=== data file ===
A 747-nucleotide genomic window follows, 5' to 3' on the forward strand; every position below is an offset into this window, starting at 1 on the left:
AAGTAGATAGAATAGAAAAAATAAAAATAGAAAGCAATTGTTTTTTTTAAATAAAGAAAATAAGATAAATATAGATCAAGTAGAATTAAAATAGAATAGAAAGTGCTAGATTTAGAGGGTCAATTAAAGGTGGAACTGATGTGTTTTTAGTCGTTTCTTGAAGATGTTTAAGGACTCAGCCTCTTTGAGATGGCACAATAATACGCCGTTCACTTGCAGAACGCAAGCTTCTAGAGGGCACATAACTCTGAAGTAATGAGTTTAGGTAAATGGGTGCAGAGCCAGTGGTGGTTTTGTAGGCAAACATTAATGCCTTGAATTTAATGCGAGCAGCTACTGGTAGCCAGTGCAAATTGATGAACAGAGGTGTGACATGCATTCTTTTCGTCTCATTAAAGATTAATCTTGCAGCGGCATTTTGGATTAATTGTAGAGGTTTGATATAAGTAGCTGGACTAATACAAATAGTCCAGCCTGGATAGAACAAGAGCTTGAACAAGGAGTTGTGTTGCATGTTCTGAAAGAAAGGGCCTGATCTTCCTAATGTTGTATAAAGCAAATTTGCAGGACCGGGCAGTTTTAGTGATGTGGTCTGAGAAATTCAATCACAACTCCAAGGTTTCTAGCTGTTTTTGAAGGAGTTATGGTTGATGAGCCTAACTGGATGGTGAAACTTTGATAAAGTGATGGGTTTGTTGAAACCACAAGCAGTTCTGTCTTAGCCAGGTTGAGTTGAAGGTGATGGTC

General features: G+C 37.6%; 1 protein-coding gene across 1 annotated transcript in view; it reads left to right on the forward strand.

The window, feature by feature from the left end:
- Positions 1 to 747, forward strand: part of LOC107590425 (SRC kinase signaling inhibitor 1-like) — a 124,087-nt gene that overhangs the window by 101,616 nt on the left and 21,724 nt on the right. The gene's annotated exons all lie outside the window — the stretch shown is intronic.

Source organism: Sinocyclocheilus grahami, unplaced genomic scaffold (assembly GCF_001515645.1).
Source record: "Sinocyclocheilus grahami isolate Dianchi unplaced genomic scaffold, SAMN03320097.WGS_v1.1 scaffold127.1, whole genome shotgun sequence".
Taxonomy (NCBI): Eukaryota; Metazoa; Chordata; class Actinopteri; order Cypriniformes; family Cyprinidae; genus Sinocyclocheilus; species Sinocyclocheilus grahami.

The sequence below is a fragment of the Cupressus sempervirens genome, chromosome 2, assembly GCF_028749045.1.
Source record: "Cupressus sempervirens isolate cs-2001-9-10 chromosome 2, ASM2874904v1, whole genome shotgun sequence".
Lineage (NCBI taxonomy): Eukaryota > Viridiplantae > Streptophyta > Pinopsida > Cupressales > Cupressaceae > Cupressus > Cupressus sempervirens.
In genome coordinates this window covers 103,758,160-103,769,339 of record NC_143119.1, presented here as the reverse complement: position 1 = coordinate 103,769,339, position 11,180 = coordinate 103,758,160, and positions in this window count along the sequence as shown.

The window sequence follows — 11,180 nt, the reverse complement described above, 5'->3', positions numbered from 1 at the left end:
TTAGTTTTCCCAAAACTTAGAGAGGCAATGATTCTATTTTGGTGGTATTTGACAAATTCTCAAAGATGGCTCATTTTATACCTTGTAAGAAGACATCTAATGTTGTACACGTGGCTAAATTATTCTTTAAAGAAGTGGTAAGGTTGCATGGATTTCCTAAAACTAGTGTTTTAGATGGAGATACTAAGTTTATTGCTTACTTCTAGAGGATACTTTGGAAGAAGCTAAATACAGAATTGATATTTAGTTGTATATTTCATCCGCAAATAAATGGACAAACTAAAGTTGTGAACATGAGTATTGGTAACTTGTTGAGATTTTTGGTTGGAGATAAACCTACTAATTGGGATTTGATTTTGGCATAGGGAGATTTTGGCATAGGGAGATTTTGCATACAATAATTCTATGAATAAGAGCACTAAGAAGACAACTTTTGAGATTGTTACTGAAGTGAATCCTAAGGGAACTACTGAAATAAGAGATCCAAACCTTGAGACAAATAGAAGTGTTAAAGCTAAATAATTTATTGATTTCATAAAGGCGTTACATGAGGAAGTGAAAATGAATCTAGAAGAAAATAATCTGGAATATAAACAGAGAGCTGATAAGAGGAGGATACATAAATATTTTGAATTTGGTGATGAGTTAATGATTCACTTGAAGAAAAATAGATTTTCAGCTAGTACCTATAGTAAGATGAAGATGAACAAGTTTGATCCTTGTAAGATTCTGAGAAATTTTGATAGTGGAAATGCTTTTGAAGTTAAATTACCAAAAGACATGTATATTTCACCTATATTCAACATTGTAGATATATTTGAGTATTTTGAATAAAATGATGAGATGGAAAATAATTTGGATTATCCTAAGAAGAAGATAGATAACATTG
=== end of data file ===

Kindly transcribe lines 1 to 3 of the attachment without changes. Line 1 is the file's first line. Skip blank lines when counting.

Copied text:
A 747-nucleotide genomic window follows, 5' to 3' on the forward strand; every position below is an offset into this window, starting at 1 on the left:
AAGTAGATAGAATAGAAAAAATAAAAATAGAAAGCAATTGTTTTTTTTAAATAAAGAAAATAAGATAAATATAGATCAAGTAGAATTAAAATAGAATAGAAAGTGCTAGATTTAGAGGGTCAATTAAAGGTGGAACTGATGTGTTTTTAGTCGTTTCTTGAAGATGTTTAAGGACTCAGCCTCTTTGAGATGGCACAATAATACGCCGTTCACTTGCAGAACGCAAGCTTCTAGAGGGCACATAACTCTGAAGTAATGAGTTTAGGTAAATGGGTGCAGAGCCAGTGGTGGTTTTGTAGGCAAACATTAATGCCTTGAATTTAATGCGAGCAGCTACTGGTAGCCAGTGCAAATTGATGAACAGAGGTGTGACATGCATTCTTTTCGTCTCATTAAAGATTAATCTTGCAGCGGCATTTTGGATTAATTGTAGAGGTTTGATATAAGTAGCTGGACTAATACAAATAGTCCAGCCTGGATAGAACAAGAGCTTGAACAAGGAGTTGTGTTGCATGTTCTGAAAGAAAGGGCCTGATCTTCCTAATGTTGTATAAAGCAAATTTGCAGGACCGGGCAGTTTTAGTGATGTGGTCTGAGAAATTCAATCACAACTCCAAGGTTTCTAGCTGTTTTTGAAGGAGTTATGGTTGATGAGCCTAACTGGATGGTGAAACTTTGATAAAGTGATGGGTTTGTTGAAACCACAAGCAGTTCTGTCTTAGCCAGGTTGAGTTGAAGGTGATGGTC

General features: G+C 37.6%; 1 protein-coding gene across 1 annotated transcript in view; it reads left to right on the forward strand.